Judith Kinghorn's The Last Summer will be touted as perfect for Downton Abbey fans—the pre-war setting, the country house, the star (class)-crossed lovers—but this bittersweet tale reminds me more of Atonement than Downton's lavish soapyness. Narrated in the first person by Clarissa, who begins the story as a sheltered teenager, The Last Summer is soaked through with atmosphere and portents of what is to come. The linchpin upon which the novel turns is Clarissa's burgeoning love for Tom. He is the housekeeper's son (and is of mysterious antecedents), and despite his being permitted to socialize with the inhabitants of Deyning Park, the bounds of class still rule late Edwardian society...
For far too long, Beau Brummel's cravat has held a stranglehold on historical romance! Yes, we dip our toes in books set twenty or thirty years on either side of the Regency, and some even—daringly—dabble in medievals or Westerns, but when you think of Historical Romance, you tend to think of books set in that tiny sliver of a setting known as Regency England. But no more! With the successes of Downton Abbey, Boardwalk Empire, and even Mad Men, and perhaps our march into the 21st century, readers are tentatively interested in romance novels filled with motorcars, electricity, telephones, short hemlines, and speakeasies. Granted, I do have a personal stake in this new trend, since I write 20th century-set romance novels <eg>, but I believe this setting is just as romantic as all of those books filled with Empire waists, scandalous waltzes, dandies, rum smugglers, and curricle races.
My love affair with the Edwardian Era was sparked by Jane Feather's Matchmaker's trilogy. Published back to back in 2004, the trilogy follows Constance, Prudence, and Chastity Duncan, daughters of a spendthrift viscount and a (deceased) suffragist. To resuscitate their waning income, they reinstate their mother's society newspaper and add a matchmaking service to go with it. Book one, The Bachelor List, opens in the midst of the suffragette movement, which was sparked when the Women's Social and Political Union moved their headquarters from Manchester to London. Ardent suffragist Constance Duncan meets her match in new MP and Cabinet Member, Max Ensor, whose views on votes for women are more than Neanderthal. Book two, The Bride Hunt, deals with the trouble their newspaper has caused for their father's dubious business associate, which leads Prudence to obtain the services of London's top barrister, Sir Gideon Malvern. In Book three, The Wedding Game, the youngest Duncan sister is hired to find a rich bride for Dr. Douglas Farrell, and ends up wanting him herself!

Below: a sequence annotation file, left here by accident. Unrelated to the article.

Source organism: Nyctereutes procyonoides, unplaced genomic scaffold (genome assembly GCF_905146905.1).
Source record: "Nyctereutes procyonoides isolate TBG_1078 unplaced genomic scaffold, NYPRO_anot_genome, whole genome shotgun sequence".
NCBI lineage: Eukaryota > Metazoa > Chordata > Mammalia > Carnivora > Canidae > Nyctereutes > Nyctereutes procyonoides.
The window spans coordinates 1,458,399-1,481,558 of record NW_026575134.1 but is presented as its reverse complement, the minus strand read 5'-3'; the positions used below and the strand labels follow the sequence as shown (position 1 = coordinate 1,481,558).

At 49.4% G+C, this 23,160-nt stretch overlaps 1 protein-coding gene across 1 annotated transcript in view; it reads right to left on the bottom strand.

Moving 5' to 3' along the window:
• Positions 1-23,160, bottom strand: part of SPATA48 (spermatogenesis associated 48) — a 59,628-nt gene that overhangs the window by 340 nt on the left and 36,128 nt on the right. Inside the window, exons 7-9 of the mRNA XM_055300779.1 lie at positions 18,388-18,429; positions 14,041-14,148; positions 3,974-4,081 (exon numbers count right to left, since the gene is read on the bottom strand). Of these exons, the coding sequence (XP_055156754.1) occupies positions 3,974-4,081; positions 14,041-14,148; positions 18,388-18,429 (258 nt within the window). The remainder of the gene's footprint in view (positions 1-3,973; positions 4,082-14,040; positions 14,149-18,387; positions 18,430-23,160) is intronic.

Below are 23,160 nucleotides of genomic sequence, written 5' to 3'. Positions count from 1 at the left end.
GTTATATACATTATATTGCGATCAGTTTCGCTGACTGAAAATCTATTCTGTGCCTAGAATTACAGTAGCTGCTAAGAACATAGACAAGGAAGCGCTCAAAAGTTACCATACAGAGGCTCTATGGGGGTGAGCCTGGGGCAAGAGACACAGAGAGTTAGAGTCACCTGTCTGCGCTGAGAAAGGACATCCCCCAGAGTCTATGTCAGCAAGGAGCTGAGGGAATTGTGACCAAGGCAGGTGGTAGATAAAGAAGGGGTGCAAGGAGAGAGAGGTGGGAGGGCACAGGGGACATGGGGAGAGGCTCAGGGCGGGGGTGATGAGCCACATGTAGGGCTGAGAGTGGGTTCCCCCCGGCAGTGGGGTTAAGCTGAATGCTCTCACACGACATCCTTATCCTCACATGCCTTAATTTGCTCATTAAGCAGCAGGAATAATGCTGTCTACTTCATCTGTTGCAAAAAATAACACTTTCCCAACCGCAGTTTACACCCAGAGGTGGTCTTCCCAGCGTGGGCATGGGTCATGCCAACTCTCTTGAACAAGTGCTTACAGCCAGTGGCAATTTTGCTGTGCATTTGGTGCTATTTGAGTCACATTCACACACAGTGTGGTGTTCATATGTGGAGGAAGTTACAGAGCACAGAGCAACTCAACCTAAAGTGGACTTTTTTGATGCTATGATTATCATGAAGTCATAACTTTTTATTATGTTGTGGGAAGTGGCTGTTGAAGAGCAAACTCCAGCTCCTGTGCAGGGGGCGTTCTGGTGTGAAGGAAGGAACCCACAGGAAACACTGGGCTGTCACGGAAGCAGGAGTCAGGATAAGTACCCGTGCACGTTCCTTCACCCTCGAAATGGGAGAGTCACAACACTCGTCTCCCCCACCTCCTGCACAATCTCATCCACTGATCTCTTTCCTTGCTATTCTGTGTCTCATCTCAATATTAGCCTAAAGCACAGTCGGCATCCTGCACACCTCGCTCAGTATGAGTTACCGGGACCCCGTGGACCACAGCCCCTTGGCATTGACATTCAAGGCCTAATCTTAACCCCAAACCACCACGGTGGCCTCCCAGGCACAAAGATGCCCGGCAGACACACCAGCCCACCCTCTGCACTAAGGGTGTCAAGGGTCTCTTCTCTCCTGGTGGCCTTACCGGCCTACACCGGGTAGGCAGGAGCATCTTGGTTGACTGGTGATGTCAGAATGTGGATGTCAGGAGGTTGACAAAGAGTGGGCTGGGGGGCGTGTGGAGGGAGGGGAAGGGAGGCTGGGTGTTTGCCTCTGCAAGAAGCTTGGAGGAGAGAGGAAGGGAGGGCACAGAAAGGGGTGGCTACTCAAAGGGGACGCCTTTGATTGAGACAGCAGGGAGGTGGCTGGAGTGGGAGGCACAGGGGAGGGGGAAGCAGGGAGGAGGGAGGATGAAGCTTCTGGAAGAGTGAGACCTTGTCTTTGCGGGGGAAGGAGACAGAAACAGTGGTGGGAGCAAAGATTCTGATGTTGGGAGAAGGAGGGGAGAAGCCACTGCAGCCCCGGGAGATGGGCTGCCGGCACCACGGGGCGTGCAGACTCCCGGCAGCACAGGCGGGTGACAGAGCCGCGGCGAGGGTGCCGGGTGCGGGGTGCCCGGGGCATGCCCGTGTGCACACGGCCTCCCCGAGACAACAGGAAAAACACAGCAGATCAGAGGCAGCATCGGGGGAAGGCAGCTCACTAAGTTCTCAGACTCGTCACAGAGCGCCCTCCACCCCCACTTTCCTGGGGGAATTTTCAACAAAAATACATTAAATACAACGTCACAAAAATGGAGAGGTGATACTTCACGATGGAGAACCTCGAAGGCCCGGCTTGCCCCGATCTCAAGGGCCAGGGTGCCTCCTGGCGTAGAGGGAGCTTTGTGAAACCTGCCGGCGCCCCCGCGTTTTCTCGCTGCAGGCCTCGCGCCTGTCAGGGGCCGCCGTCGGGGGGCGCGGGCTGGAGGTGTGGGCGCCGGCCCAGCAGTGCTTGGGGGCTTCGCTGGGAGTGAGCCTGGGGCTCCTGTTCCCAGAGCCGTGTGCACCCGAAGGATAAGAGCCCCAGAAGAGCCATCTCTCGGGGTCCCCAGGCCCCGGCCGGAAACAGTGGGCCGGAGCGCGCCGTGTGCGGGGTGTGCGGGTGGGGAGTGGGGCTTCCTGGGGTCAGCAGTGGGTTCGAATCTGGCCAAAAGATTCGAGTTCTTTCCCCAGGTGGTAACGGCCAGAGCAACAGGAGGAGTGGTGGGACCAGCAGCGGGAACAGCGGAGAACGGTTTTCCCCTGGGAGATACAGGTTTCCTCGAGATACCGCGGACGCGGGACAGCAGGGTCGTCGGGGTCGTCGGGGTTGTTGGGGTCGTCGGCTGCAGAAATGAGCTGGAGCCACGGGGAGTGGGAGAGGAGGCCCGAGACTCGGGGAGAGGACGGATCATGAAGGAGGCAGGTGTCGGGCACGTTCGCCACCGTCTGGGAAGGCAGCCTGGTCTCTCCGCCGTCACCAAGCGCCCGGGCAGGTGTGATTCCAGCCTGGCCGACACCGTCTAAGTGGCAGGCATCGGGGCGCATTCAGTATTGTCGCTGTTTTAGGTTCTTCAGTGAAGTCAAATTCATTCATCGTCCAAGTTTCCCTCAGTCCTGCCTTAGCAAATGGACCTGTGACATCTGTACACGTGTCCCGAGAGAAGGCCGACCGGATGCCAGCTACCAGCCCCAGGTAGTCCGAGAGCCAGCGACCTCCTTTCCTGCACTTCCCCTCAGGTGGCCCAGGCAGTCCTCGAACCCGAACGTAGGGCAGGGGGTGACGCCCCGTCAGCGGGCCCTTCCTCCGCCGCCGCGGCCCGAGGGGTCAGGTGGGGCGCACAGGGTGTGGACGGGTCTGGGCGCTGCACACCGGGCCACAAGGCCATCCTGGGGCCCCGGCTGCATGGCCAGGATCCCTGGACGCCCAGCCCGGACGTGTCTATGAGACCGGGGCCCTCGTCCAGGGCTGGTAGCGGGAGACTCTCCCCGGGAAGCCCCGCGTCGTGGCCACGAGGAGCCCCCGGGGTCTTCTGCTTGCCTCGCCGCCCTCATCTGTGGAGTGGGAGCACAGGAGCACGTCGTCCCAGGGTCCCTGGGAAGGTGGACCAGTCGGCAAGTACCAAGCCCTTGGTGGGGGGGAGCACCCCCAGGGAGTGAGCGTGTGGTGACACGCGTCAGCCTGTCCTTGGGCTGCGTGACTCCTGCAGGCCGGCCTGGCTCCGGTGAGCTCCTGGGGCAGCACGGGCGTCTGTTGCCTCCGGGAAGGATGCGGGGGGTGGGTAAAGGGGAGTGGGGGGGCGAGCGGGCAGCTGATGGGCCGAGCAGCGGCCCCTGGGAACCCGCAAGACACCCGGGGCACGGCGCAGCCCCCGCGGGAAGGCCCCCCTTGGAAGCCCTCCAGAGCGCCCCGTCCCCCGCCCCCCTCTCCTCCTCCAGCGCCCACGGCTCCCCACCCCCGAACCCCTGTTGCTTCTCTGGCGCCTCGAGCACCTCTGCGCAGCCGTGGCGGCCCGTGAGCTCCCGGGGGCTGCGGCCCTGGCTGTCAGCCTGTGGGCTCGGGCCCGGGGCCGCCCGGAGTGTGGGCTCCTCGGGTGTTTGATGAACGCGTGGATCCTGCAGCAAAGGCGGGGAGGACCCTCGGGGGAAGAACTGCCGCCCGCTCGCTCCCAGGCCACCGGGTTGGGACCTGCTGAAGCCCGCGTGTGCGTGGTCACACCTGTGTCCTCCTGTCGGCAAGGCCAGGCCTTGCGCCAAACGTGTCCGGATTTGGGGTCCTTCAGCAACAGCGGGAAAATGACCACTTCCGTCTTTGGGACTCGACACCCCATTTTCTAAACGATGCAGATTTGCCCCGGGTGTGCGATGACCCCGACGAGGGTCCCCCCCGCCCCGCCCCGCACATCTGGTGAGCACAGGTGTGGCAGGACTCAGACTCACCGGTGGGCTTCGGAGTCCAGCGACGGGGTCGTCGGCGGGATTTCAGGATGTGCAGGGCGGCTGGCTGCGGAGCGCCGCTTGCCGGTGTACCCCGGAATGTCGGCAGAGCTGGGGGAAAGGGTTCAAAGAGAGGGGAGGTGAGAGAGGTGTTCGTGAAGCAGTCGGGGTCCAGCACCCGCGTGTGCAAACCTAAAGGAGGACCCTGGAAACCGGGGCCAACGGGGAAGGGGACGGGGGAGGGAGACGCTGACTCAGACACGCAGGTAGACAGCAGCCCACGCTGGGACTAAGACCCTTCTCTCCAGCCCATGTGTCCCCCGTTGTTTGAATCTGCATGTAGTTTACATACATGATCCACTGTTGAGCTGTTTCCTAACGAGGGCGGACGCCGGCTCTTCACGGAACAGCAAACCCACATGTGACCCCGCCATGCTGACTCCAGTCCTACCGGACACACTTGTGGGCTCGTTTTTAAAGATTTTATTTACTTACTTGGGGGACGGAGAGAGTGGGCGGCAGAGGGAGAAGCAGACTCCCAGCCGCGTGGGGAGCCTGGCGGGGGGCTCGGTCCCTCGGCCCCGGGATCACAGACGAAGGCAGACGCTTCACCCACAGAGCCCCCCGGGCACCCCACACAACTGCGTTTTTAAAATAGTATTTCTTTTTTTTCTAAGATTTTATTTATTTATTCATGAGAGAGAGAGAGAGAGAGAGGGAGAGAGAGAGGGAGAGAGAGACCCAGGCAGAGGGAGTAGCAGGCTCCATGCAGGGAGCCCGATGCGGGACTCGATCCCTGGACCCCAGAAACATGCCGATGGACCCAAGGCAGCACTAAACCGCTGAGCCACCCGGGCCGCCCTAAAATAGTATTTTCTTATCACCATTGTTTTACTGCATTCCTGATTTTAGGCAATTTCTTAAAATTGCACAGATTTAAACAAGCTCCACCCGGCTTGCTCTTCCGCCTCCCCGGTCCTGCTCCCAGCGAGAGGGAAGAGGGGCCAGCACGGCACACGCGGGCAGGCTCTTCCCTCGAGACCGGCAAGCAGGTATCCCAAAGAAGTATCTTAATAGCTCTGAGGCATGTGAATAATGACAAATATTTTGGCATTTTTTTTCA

Today, we're thrilled to have Author Valerie Bowman (and regular H&H contributor!) at Heroes and Heartbreakers. Valerie's Secrets of a Wedding Night is released tomorrow, and is a delicious Regency-set historical which author Lisa Kleypas says is “too delightful to miss.” Thanks for joining us, Valerie!
Since my debut Regency romance novel, Secrets of a Wedding Night, has a lot of mentions of weddings, what better topic to discuss on H&H today than the fascinating subject of Regency weddings?
Unfortunately, weddings during the Regency were not always the grand affairs we have today. Instead, they were (by law) performed in the morning and usually only the family and very close friends of the bride and groom were in attendance. Often the bride simply wore her best dress, though Princess Charlotte wore a grand concoction of silver (see picture below). White was popular, but apparently so was blue. Veils made a comeback in this period as well and long white kid gloves were essential.
Today, we are thrilled to welcome author Mary Jo Putney back to Heroes and Heartbreakers. Previously, Mary Jo wrote about authors Lois McMasterBujold and Barbara Samuel; today, she dons her YA hat and talks about British boarding school books. Mary Jo’s newest release in her YA series, Dark Destiny, is out now. Welcome, Mary Jo!
Popular fiction always has fantasy elements woven in: Fantasies of power, adventure, justice, romance. Young adult books have those, along with fantasies of kids having power—of being detectives and saviors. Of having magical abilities. Of really being princesses or gypsies and totally unrelated to the dorky family one lives in.
And among those fantasies are boarding schools. When I told my sister that I was excited to be writing a blog on boarding school books, she said,
“You never went to a boarding school.”
“No, but I thought it would be totally cool to go to one. Didn’t you?”
I rest my case.
The boarding school book is mostly a British genre, since the nation has a long tradition of boarding schools—Winchester College has been educating boys in the same buildings for over six hundred years. There are books for boys and books for girls because the schools themselves were divided by gender. There are also adult boarding school books such as Goodbye, Mr. Chips, and R. F. Delderfield’s To Serve Them All My Days series.